Before we discuss tonight's contest against the Atlanta Hawks, a word on the Western Conference: It's packed up tighter than an elephant in a cocktail dress. The Oklahoma City Thunder are very good. The New Orleans Hornets are very bad (congratulations, Mr. Stern). Everyone else is indiscriminately bunched up. How bunched up? The Lakers are currently tied for 5th place in the Western Conference, and they are the same distance in record to the 14th place Sacramento Kings (5.5 games) as they are to the 1st place OKC Thunder. As we near the halfway point of the season, it's pretty clear indication that this year's Western Conference playoff race is going to be one of the closest in memory. If today's snapshot is any indication, one or two games might make the difference between the home-court advantage in the 1st round and the home-couch viewing of the playoffs. The WC is just that close.
What that means is that, despite the general malaise surrounding the Los Angeles Lakers' performance so far this season, L.A. is actually right where they want to be in terms of record. One little five game win streak might catapult them into a strong 2nd or 3rd place finish within the conference, and allow them a path of least resistance from which they won't have to kill themselves to get into the playoffs, and still have prime position in the second season to kick it up a notch for another run at glory.
Which isn't to say we should expect any of that to happen. There's plenty of legitimate reason for pessimism about the state of the Lakers. All this means is that the Lakers are still in great position to pull the rope-a-dope strategy and end up a force come playoff time.
With that in mind, games like tonight become all the more important. The Atlanta Hawks are the perfect litmus test for determining whether the Lakers can keep pace or, even better, emerge from the pack of WC teams that surrounds them. Atlanta is good (currently 4th in the EC), but not that good. There's nobody they can't beat, but they aren't a guarantee to beat anybody. They have a lot of athleticism, something which normally causes the Lakers problems, but due to injuries, they lack size, something which the Lakers should be able to take advantage. The bottom line is that this is a game the Lakers should win. They are at home against an equivalent opponent, and their recent play is hardly the type that would justify resting on their laurels. If the Lakers want to maximize playoff position while minimizing effort and regular season pain, this is a must win game.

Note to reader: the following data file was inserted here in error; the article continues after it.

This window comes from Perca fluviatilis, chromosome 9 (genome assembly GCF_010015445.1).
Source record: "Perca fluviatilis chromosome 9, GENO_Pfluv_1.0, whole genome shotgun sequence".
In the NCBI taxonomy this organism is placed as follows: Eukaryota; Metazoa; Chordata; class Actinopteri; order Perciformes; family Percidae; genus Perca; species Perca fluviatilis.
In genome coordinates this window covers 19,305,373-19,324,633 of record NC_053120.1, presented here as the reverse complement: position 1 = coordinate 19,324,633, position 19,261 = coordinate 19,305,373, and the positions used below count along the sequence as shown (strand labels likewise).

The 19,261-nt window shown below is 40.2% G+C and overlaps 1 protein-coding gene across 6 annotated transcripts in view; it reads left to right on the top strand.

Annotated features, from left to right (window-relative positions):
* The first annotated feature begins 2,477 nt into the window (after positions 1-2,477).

This is also a must-post game. The Hawks are missing All-Star pseudo center Al Horford, and and All-Sloth real center Jason Collins, leaving them with Zaza Pachulia and Erick Dampier (who couldn't even get minutes with the Miami Heat at center in 2011) to man the pivot. Andrew Bynum should be licking his chops. It's no coincidence that the only position the Hawks allow to perform (barely) above average, according to 82games.com, is the center position. They've got strong, athletic defenders at every other position. The Hawks sport the 7th ranked defense in the league (a metric by which the Lakers were performing well until recently), and that's with the missed time of all their bigs, so in order for the Lakers to score points, they have to stick to the script.
On the other side of the ball, the Lakers biggest challenge will be to control jitterbug guard Jeff Teague. Teague has finally been given the reins as the team's starting point guard after looking explosive in last year's playoff series against the Chicago Bulls, but his play has been inconsistent so far this year. Still, one has to expect tonight will be one of his "up" performances, as so often happens when a quick guard laces up the sneaks opposite Derek Fisher and Steve Blake. Jose Calederon destroyed the Lakers in the last game, nearly leading his team to victory single handedly, so containing Teague has to be the Lakers' primary focus. Other than that, the Lakers have to hope the Hawks stars don't pick tonight to be one of the dominant performances the likes of Joe Johnson and Josh Smith seem to put up every 1 out of 10 contests.
There's been a lot of talk over the last couple days about the Lakers roster, about playing time, and about the comfort (or lack thereof) the Lakers have with the coaching staff's strategies and decisions. The Lakers were afforded a rare day of being able to practice in their own practice facility yesterday, and while Rome wasn't fixed in a day (it's the analogy that keeps on giving), we can only hope to be able to see that the day was well spent.